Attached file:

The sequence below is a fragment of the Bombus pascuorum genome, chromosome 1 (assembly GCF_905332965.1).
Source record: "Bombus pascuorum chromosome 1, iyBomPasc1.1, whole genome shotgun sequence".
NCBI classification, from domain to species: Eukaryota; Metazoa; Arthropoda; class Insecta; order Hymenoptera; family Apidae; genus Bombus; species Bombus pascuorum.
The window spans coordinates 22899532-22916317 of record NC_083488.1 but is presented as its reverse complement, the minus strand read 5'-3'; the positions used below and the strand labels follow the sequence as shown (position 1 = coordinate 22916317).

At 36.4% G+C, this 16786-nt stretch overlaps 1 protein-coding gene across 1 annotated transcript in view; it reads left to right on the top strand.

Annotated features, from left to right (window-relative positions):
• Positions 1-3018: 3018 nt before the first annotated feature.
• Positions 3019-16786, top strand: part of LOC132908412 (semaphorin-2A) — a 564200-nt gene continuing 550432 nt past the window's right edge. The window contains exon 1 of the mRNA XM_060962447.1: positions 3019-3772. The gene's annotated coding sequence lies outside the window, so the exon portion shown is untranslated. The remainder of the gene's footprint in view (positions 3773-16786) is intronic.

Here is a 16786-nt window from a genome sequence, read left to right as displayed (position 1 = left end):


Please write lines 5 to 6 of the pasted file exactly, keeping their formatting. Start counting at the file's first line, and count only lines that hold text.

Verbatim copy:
At 36.4% G+C, this 16786-nt stretch overlaps 1 protein-coding gene across 1 annotated transcript in view; it reads left to right on the top strand.

Annotated features, from left to right (window-relative positions):